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Zach Miners, email@example.com
How does one engage with the local community, let alone launch new programs and initiatives to support it, at a time when many community members are still quarantining and social distancing due to the pandemic?
That is the question faced by Glenrock High School senior Haylee Heaps, who is the Glenrock president – and now also the state president – of the national nonprofit Family, Career and Community Leaders of America.
The career and technical student organization, also known as FCCLA, is focused on empowering its student members to make a positive difference in their communities, families and chosen career fields.
Heaps, who also acts as the FCCLA VP of Community Service in Glenrock, admits that it has been a challenging year.
In previous years the group has provided volunteer services to the Glenrock Senior Citizens center, but not as much this year, due to the pandemic.
FCCLA membership this year in Glenrock has also dropped.
“A lot of kids are afraid to go out, to attend meetings and events,” she said Feb. 16 during an interview at school.
“It makes me sad,” she said.
Last year, FCCLA had 70 members in Glenrock; this year the group has just 20 members at the high school and five at the middle school, Heaps said, though some of last year’s members also graduated.
Still, Heaps, 17, is committed to preserving and enacting FCCLA’s mission.
She’s helped to organize a shoe drive at the high school through the company Funds2Orgs; donated shoes will be delivered to people in third-world countries.
So far Heaps and her fellow FCCLA officers have collected more than 300 shoes, she said. They plan to continue the shoe drive at other Glenrock schools, and the senior center, until it ends next month.
And, she is still thinking about other ways they can engage with the senior center while still keeping residents there safe.
For instance, FCCLA members, Heaps said, are looking to create a billboard sign to place in front of the center to honor St. Patrick’s Day on March 17.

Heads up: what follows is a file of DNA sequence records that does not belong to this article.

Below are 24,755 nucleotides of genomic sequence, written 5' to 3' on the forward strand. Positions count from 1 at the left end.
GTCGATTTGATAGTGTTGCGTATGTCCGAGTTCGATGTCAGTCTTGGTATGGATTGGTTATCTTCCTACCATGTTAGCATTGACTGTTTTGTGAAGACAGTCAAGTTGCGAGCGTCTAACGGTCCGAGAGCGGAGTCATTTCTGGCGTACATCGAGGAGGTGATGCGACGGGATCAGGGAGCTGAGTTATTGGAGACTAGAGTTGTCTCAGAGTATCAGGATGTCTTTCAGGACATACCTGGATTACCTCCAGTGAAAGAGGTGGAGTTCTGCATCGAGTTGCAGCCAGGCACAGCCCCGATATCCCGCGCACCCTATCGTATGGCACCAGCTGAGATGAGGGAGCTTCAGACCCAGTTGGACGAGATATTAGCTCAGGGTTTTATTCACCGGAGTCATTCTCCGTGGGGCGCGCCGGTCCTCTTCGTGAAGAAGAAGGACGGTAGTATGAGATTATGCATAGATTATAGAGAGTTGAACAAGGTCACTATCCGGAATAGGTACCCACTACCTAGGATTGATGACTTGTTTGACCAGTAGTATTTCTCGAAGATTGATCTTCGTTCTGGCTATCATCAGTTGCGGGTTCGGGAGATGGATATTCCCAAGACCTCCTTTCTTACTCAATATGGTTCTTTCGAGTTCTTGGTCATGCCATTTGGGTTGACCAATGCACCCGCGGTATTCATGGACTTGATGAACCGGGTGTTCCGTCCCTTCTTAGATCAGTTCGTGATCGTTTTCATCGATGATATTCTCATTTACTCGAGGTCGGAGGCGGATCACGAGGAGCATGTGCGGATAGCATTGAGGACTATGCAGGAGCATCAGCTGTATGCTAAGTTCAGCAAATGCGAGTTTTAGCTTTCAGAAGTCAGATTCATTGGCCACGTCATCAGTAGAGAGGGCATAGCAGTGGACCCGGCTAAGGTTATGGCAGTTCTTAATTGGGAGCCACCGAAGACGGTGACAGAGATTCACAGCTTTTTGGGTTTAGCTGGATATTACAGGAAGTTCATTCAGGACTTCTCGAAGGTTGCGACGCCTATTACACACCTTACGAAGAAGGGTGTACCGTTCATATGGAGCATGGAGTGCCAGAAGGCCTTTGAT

There are still plenty of promotional activities Heaps and her co-officers are organizing at the high school, to raise awareness around FCCLA and its mission.
The high school held a variety of FCCLA dress-up days the week of Feb. 8, which culminated in the concoction and distribution of root beer floats to the student body by FCCLA members.
It’s those types of events that Heaps said she loves the most, because they allow her to work closely with her fellow FCCLA officers and other students.
Her favorite thing about being part of the group, she said, is “working close together and forming a bond that we wouldn’t have otherwise.”
Next month, the group will be holding activities at the school to raise awareness for Developmental Disabilities Awareness Month.
It’s an issue Heaps holds close to her heart. She intends to study and pursue child development and elementary education at Casper College, which she said she plans to attend in the fall. While there, she will help to provide care for her 11-year-old brother, who has special needs. She then hopes to matriculate to either Black Hills State University or Chadron State College.
Up until that point, she will help to plan the FCCLA state convention scheduled to be held in Cheyenne March 24-26.
But there is one member of the larger Wyoming community Heaps also recently had the pleasure of working with.
On Feb. 16, she took part in a group video call with Wyoming Gov. Mark Gordon, to discuss career and technical education in Wyoming.
“FCCLA has enhanced my high school experience and prepared me to go out into the world confident to meet the challenges that are ahead,” she told the governor in her remarks.
Judging from her efforts this year, Heaps seems ready for the challenge